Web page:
Mayors: This is how you tackle racism

Camille Busette of The Brookings Institution’s Race, Prosperity and Inclusion Initiative shares 5 key strategies for creating sustained racism-free equity in your community


Protesters chant outside the Mississippi State Capitol following comments made by Petal Mayor Hal Marx regarding the death of George Floyd in Minneapolis. The mayor tweeted that he “didn’t see anything unreasonable” in how Floyd was detained. Image: Sarah Warnock/The Clarion-Ledger via AP

By Camille Busette

While we have terms for others who have experienced trauma, in over 400 years of racism, we do not yet have a term for Black and Brown people who experience racial terrorism. This is a devastating and telling omission in our lexicon because it conveys how a majority-white society in the United States has refused to acknowledge the ongoing experience of living day in and day out in a society that was founded on the reality of working African slaves, and later African Americans, until their tendons literally snapped from their bones.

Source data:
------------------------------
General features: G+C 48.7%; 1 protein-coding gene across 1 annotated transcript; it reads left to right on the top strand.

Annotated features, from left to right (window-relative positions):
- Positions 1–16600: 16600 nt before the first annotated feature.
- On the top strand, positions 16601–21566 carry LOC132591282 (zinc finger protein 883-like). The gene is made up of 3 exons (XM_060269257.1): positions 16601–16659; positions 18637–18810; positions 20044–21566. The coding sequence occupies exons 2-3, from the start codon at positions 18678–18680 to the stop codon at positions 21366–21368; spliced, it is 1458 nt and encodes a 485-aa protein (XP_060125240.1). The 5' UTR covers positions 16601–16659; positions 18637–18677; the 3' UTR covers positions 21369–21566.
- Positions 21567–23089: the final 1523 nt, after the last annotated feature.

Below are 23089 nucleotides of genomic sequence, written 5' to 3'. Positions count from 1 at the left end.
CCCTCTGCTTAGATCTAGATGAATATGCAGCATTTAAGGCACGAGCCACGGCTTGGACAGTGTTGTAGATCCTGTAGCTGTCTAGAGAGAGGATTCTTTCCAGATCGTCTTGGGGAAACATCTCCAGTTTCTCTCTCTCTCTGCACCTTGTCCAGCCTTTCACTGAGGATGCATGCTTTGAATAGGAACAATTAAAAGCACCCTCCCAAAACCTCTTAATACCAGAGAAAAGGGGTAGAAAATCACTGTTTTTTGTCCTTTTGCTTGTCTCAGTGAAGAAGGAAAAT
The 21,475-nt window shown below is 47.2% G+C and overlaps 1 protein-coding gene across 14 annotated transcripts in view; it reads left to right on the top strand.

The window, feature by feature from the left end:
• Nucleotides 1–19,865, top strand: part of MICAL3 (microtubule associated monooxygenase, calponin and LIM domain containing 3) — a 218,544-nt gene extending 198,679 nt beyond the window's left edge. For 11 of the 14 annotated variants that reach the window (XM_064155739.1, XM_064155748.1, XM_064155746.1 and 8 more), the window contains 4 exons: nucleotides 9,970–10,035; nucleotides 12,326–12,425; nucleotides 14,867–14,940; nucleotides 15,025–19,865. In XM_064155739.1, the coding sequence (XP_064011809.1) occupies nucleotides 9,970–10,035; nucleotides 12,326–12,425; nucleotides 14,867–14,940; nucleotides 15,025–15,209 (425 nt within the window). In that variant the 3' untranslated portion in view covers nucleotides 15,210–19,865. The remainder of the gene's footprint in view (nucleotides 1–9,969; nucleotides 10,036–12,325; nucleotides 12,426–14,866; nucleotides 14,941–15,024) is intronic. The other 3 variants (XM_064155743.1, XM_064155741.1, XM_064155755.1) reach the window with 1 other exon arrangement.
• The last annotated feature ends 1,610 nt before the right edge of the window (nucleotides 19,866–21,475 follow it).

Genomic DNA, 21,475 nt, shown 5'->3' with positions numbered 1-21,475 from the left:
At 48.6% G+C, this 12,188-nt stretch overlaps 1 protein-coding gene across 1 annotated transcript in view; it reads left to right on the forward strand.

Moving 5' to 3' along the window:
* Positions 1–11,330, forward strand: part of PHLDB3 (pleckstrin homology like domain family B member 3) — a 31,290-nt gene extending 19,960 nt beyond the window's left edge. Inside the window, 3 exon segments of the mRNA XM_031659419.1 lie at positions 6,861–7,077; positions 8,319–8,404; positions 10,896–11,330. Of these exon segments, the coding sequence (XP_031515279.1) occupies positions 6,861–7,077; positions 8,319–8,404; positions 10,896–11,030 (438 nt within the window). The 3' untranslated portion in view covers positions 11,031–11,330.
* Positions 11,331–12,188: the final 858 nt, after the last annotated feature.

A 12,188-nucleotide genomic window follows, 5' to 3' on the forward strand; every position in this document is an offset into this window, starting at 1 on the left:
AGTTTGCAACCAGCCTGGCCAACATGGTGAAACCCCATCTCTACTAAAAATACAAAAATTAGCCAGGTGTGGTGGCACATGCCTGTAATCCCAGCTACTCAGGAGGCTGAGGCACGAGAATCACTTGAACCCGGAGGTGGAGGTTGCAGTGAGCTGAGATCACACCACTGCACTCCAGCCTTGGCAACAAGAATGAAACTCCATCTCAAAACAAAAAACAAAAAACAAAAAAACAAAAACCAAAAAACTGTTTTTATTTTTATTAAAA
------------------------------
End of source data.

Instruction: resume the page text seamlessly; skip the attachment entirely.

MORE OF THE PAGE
When, for nearly nine minutes, Officer Derek Chauvin pressed his knee into George Floyd’s neck on May 25, 2020, not releasing the pressure when Mr. Floyd said he could not breathe, not releasing it when bystanders cried out, nor releasing it for almost three minutes after Mr. Floyd was unresponsive, the inhumane treatment and brutality upon which this nation was founded were exposed in all of their ugliness for everyone worldwide to see.

In this moment, as we reflect on just how deranged, sadistic, and yet commonplace Mr. Floyd’s murder was, mayors and governors are under pressure to respond urgently to endemic racism. Because that hasn’t been done effectively in the 400-plus years since slaves first arrived on our shores, mayors and governors are going to have to create their own blueprints.

Review Busette’s five strategies for tackling racism at the local level at

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